In April, the 2021 Masters weekend was an exciting time for NBA All-Star Athlete and golf enthusiasts Steph Curry. It marked the Curry Brand’s official expansion beyond basketball gear, launching its first golf line. The Curry Brand’s newest collection features a line of men’s performance golf wear, footwear, and accessories backed by Under Armour. But there’s more to the brand than the product— a percentage of Curry Brand’s yearly revenue will be invested in under-resourced communities.
This year’s Masters also chronicled the Curry Brands partnership with golf pioneer Lee Elder, who, in 1975, made history as the first Black player to compete in the Masters Tournament. Nearly fifty years later, Elder, now 86, was honored at Augusta National in April as an official starter, teeing off the 2021 Masters alongside former champions Jack Nicklaus and Gary Player.
Elder has made it his mission to support young BIPOC golfers with the Lee Elder Foundation, which aims to break barriers for underprivileged children and adults in golf. In addition, Augusta National honored Elder with two golf scholarships in his name at Paine College, a historically Black college in Augusta, Georgia. Elder’s efforts complement Curry’s commitment to providing six years of funding to the men’s and women’s golf teams at Howard University, another historically Black institution.
The Curry Brand’s partnership with Elder during the Masters weekend launch resulted in funds to support Ace Kids Golf, the Oakland-based youth golf organization. As a result, the community-based organization expanded its programming to include 75 other Oakland youth to Ace Kids Golf to honor Elder’s accomplishments in 1975.
From a young age, Curry grew up surrounded by the power of sport and community. While playing in the NBA for the Charlotte Hornets, his father, Dell Curry, became increasingly active in the North Carolina community and established The Dell Curry Foundation to support youth.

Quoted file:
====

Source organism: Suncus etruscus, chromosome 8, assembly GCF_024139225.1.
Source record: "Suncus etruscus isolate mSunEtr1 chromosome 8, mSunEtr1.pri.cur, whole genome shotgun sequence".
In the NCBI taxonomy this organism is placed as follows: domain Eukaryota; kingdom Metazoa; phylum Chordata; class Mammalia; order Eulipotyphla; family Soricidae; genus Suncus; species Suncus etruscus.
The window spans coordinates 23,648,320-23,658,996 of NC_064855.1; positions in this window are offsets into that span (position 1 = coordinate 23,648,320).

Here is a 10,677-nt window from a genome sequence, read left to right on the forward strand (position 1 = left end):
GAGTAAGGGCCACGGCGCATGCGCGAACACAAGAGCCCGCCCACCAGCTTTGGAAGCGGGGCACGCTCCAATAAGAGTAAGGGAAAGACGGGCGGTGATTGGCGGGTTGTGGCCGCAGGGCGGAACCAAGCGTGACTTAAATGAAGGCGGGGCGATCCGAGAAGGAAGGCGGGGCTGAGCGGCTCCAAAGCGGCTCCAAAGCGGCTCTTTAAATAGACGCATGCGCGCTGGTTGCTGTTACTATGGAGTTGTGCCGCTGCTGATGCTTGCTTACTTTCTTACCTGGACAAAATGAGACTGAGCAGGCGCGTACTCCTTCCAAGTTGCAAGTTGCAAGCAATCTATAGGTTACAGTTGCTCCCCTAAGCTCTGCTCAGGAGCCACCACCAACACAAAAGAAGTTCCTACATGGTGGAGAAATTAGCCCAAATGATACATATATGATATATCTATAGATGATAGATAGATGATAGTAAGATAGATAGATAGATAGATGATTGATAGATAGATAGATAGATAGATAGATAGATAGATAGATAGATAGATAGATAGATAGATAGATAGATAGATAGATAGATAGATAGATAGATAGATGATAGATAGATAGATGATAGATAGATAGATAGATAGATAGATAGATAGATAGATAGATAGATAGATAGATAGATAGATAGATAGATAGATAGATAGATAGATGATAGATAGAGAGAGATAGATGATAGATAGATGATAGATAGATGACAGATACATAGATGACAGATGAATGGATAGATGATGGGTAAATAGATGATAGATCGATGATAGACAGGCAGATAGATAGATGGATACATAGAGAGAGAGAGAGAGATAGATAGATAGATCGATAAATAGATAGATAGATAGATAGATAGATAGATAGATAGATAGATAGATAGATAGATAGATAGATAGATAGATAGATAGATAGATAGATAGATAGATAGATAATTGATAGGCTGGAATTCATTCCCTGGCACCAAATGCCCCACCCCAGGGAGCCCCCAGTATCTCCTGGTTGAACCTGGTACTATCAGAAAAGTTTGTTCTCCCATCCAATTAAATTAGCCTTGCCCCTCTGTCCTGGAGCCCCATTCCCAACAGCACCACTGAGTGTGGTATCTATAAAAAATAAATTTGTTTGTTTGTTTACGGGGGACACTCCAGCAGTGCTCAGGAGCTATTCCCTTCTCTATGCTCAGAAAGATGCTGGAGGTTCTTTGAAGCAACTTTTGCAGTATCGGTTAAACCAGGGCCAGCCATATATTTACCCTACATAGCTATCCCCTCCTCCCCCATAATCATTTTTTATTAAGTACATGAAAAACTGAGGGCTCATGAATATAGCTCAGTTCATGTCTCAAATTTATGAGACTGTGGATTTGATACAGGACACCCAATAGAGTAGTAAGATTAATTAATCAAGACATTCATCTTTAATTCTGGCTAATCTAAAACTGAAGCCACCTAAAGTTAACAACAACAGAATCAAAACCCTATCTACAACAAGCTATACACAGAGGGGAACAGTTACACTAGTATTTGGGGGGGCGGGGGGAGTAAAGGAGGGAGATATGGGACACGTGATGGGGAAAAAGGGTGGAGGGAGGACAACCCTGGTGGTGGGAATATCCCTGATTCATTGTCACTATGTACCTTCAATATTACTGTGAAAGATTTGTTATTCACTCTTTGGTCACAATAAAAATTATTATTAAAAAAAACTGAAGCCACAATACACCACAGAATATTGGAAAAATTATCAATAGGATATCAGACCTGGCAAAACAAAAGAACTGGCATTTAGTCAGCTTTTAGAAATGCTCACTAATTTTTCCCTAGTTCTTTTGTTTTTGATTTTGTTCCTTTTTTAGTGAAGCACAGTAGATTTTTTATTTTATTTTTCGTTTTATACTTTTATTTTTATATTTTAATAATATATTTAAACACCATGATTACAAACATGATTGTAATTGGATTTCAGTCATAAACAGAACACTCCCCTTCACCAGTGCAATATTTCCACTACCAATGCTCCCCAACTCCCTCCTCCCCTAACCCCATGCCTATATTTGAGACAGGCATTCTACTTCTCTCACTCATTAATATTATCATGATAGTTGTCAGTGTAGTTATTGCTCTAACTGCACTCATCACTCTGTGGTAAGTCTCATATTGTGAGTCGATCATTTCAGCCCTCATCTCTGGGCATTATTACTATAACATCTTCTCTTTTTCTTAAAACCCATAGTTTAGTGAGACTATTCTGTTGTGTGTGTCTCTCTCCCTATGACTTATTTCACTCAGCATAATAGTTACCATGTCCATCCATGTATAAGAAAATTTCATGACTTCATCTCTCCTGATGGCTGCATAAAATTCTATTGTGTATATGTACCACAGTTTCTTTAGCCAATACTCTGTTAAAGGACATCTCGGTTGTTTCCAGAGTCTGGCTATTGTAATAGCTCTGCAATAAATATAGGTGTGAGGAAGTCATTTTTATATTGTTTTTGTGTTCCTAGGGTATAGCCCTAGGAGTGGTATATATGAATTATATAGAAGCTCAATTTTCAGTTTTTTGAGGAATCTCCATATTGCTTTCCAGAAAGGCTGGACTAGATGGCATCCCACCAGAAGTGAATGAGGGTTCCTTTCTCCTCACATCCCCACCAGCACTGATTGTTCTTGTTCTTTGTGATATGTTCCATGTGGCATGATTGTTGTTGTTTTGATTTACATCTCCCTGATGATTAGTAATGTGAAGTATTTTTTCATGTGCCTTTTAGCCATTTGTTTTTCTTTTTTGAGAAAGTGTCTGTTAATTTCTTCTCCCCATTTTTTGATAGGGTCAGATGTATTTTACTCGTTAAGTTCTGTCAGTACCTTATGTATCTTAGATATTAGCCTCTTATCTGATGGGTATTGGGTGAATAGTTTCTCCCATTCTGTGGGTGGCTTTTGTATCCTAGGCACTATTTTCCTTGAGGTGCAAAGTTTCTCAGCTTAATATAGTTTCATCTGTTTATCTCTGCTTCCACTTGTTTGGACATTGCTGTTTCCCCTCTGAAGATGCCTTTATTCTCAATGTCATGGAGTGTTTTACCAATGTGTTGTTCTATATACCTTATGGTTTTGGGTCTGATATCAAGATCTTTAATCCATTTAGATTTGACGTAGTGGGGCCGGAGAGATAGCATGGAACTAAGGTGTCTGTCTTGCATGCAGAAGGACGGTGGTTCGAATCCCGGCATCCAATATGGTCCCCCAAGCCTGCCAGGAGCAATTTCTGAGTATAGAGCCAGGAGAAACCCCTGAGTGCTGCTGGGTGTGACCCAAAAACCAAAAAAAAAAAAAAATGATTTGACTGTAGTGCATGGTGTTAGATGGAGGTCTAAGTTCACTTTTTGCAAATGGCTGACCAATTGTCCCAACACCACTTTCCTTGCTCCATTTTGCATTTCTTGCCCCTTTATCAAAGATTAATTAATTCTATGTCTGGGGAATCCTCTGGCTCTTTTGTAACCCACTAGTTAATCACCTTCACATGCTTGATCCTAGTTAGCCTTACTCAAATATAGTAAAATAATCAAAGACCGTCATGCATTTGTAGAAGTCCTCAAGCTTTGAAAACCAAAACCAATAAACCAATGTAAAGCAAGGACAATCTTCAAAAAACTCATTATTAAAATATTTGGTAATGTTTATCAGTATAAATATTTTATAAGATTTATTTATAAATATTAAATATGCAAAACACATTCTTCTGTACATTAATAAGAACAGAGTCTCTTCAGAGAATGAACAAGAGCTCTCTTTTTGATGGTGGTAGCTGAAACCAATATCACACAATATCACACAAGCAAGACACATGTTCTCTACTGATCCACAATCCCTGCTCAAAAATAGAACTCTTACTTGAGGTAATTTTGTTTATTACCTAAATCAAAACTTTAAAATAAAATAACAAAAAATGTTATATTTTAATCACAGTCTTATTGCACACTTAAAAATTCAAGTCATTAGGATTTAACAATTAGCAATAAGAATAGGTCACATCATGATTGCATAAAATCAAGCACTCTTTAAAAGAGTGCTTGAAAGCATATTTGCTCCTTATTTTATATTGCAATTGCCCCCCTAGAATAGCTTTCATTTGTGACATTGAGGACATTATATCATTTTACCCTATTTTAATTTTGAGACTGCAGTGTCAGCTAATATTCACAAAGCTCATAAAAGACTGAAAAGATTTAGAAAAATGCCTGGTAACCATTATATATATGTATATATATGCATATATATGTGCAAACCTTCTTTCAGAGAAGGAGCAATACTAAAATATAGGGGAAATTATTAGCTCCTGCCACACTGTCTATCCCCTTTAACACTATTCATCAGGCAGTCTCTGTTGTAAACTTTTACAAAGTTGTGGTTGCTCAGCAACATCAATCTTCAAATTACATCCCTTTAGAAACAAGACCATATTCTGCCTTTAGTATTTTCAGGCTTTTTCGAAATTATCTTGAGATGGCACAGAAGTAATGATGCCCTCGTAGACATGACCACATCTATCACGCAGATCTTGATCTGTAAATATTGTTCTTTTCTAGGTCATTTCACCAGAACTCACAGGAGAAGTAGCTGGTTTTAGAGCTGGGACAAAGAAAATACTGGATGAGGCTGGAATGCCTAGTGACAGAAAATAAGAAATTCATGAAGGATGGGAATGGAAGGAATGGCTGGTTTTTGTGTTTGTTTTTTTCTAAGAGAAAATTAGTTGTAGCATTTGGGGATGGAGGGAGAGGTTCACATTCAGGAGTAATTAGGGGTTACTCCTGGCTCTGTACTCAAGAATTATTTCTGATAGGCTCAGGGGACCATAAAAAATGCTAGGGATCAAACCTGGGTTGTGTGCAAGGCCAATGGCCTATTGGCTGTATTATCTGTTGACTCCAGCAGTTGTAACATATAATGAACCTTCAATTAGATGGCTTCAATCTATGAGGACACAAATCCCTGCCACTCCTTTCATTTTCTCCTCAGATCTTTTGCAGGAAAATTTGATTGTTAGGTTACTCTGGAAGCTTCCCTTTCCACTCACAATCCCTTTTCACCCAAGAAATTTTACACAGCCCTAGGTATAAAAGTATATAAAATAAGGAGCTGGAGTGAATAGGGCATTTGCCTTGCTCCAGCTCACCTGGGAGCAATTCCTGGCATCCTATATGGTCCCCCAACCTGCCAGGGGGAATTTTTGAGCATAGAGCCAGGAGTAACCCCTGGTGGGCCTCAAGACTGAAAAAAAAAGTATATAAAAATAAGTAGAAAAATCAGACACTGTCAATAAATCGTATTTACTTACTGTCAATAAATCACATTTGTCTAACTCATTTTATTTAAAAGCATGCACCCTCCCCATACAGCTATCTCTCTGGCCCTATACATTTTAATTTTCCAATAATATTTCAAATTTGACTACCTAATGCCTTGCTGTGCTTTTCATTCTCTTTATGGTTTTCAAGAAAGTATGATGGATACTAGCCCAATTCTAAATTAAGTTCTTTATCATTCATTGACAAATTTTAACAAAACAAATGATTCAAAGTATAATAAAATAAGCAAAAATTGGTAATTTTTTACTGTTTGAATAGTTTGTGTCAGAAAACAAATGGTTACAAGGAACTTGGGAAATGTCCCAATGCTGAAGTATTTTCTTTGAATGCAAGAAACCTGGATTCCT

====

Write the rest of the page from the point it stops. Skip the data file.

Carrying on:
Steph has followed in his father’s footsteps building a prolific career in professional basketball, and he’s also done so as a philanthropist.
Curry and his wife Ayesha prioritizes giving back to the community with their youth-focused family foundation, Eat. Learn. Play.
Steph has made youth his focus with his philanthropic efforts because he believes achieving success should not be dictated by circumstance. When it comes to athletics, less than 30% of youth ages 6 to 18 growing up in low-income households participate in organized sports. These kids are six times more likely to quit sports because of financial costs. And now, as many sports programs impose increased fees and logistical hurdles in response to the coronavirus pandemic, experts anticipate participation will only decrease.
Curry’s goals to help the youth are as high-achieving as his basketball records: by 2025, the Curry Brand, Powered by Under Armour, aims to create at least 20 safe places to play, support 125 programs that impact young athletes, and deliver opportunities to train more than 15,000 coaches—making an overall impact on more than 100,000 youth.
The brand’s initial golf collection features seven pieces, including a golf shoe, hat, polos, golf pants, and a quarter-zip pullover. A percentage of Curry Brand’s annual product sales will be invested in under-resourced communities.